The Altar Electric’s new hq
As seen on Broadsheet
As soon as I heard about The Altar Electric’s concept of doing rad Vegas style weddings in Melbourne, I loved it instantly. While I love OTT wedding celebrations with all the bells and whistles – I also love interesting people and fabulous ideas. They’d come up with something so fab for the people who want a rad wedding but maybe don’t want to do all that organising, and slash or spend tens of thousands of dollars. Maybe these people are also not huge fans of the Registry Office, but didn’t really feel like there was many other options.
The Altar Electric is the brainwave of three ace Melbourne celebrants – Dee from Marry Me Dee, Sarah from Mrs. Hitch and Anthony from Anthony Cribbes Celebrant. Initially they started marrying people in bars around Melbourne – and as the concept took hold (they orchestrated one of the first same sex marriages the very moment it became legal – which we were also part of – you remember Teegan + Tie’s midnight wedding!) they started to feel like they needed a permanent home – a chapel to call their own #awwwwwww.
So when Dee phoned to ask me to design it, I was so over the moon that I said yes without even checking if I could fit it into our already busy schedule.
Image by: Oli Sansom
The team had secured a space in Collingwood’s Schoolhouse Studios – a non-profit arts organisation providing creative spaces for emerging artists and young creative businesses. It’s a converted warehouse where they’ve divided it up into little ‘houses’, with a central common area.
As you can see below, their space was not huge – and it was pretty bare and industrial – ply and concrete walls, corrugated plastic, metal girders, timber trusses, concrete floors and exposed 70s glass bricks. And a LOT of fluro lighting 😲.
Images from: School House Studios
Stevie and I (Kate) met with the team onsite (with a bunch of their cute kidlets too) and we talked about their hopes, dreams, ideas and needs for the space.
We took heaps of photos, measured every nook and cranny and asked a bunch of questions of Sarah, Dee and Anthony. But most of all, we all got really excited about what an excellent project this was going to be! And we celebrated this fact by eating delicious things and boozing at neighbouring restaurant Rupert on Rupert.
The Altar Electric had already created a strong public image – a brand that’s fun, pretty cool, colourful, very Melbourne and quite irreverent. Picking up that vibe, they talked about how they wanted the chapel to be a bit rock ‘n’ roll, a bit Vegas (but without the tacky), but it also needed to feel very Melbourne. They didn’t want anything too polarising – wanting as many ace couples as possible to feel that the space is right for them to make their commitment. But on the other hand they didn’t want it to be like anything else out there. We had some very funny conversations when working through the brief where everything from an Elvis vibe through to a Glow feel (show about 80s ladies wresting; side note: YOU MUST WATCH IT!) were floated. But that’s exactly the job of a designer – to ask lots of questions and get the clients to talk about what they like and don’t like, work through the project’s objectives, and how the design will help achieve those objectives.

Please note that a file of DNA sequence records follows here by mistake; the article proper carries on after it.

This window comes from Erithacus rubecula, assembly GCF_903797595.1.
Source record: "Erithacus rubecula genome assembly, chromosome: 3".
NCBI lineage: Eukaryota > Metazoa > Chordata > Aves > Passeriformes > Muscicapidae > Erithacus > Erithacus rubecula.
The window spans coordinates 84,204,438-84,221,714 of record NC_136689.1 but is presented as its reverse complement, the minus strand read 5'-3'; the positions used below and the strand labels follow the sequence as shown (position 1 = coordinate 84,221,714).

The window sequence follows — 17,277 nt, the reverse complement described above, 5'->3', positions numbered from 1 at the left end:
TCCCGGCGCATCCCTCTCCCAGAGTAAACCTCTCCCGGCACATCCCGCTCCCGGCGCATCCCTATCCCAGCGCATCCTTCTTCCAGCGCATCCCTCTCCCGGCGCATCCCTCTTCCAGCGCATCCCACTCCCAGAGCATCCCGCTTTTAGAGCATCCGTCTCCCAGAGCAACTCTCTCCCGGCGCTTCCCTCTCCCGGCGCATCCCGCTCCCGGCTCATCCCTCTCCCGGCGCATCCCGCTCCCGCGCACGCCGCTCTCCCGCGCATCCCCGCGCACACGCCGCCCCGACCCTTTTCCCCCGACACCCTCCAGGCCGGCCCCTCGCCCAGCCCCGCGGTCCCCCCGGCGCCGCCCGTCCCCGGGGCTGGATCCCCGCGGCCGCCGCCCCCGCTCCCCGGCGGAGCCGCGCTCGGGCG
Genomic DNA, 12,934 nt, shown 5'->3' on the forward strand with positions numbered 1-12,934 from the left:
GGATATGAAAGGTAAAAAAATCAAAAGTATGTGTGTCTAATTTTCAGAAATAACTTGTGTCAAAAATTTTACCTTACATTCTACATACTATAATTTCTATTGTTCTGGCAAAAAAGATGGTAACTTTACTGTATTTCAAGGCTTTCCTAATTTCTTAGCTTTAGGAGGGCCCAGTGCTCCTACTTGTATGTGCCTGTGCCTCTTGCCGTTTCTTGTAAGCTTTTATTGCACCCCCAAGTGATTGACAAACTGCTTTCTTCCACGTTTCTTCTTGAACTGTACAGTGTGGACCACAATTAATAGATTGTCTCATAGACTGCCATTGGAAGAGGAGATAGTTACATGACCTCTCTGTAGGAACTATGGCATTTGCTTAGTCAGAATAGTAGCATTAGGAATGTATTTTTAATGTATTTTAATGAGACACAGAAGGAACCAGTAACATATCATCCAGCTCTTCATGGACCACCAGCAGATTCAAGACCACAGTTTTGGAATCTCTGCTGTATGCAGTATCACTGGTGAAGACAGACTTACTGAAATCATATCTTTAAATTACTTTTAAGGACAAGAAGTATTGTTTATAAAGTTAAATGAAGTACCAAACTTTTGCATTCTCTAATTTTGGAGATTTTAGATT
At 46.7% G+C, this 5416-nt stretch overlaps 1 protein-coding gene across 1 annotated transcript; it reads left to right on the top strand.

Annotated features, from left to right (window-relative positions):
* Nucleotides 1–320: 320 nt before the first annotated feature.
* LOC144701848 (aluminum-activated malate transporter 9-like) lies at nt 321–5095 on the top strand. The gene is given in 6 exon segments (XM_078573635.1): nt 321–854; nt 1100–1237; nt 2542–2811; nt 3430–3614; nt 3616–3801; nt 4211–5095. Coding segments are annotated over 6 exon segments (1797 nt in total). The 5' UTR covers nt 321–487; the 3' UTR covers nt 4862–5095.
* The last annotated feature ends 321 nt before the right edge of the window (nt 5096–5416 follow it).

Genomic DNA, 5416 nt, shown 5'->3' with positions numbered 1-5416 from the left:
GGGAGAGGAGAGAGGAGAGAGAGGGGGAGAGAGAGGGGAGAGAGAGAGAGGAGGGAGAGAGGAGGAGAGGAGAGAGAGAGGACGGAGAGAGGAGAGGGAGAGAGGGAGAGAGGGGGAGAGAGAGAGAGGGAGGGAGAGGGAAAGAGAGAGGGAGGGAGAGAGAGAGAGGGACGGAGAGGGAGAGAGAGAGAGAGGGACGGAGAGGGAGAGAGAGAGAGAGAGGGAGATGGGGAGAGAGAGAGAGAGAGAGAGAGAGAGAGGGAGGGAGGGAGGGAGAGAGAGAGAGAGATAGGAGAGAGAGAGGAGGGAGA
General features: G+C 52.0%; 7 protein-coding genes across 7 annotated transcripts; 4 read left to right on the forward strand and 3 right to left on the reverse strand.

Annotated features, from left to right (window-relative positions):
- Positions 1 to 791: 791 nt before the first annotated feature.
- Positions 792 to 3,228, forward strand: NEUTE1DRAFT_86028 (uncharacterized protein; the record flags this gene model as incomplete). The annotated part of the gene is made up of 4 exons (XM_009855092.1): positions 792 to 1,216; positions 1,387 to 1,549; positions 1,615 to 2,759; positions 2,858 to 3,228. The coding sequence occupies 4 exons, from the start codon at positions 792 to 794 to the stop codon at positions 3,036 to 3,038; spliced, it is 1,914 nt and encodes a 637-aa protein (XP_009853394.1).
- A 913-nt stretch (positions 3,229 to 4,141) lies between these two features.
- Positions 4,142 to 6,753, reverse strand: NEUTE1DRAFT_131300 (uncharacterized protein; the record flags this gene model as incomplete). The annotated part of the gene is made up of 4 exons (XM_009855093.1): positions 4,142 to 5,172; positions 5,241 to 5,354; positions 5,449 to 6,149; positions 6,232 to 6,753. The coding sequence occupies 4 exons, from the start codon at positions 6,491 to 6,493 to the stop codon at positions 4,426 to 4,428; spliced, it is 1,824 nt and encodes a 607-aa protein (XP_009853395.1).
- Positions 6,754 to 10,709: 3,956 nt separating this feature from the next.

Not only did the space need to be suited to marrying people, it also needed to be used as a work space for the team, and a client meeting space. The final part was to be able to take most of the design with them if they decide to move, so portability was a key in the design process.
The non-exciting stuff (above) is super duper important. You need to know every single measurement – every nook and cranny has to be accounted for – because you will refer back to this one hundred and eighty seven million times throughout the design process. Below, you can see the first concept document which talks about objectives and requirements – and in this case provided three options for the overall concept which the design will be based on; Palm Springs x Miami Fabulous, 70s Disco Dream Lab and Rock ‘n’ Roll Love Chapel.
THE FINAL CONCEPT
Anthony, Dee and Sarah took some time to sit with the three concepts to work out which was right for them. We always build time into the design process so that clients have time to mull over whats on offer and get a feel for it before making any commitments – we find this is the best way for people to be sure they are making the right choices – pressure is (mostly) unhelpful in the creative process!
They came back with a request to combine two of the concepts – 70s Dream Lab + Rock ‘n’ Roll chapel. So we brought those together and came up with the Rock ‘n’ Roll Dream Lab!
THE DESIGN PROCESS
Once we had a concept in place we began working on the design. The focal point of a chapel is of course where people marry – so we started there, brainstorming, researching and sketching out ideas. Stevie and I chatted a lot about different ideas and Dave (Very Good Products) and I talked fabrication and construction – as he would be building some of the items and as always, advising on the best way to install my ideas. You gotta make sure your ideas can actually be brought to fruition without too much lead time and without bankrupting your client. We went through quite a few designs – more than we would usually. Coming up with the right chapel design hadn’t been done by any of us, so it took a few goes! Sometimes you have to work through a few iterations to settle on what feels right. And it’s way better to do that than to say yes to something you’re not sure about and then have to live with that.
The design included renders so the clients could ‘feel’ the space. It also included floorplans to ensure things fit well and that it would all work on a practical level. And a budget spreadsheet – you’ve gotta cost every wee thing because it’s all gotta be paid for!
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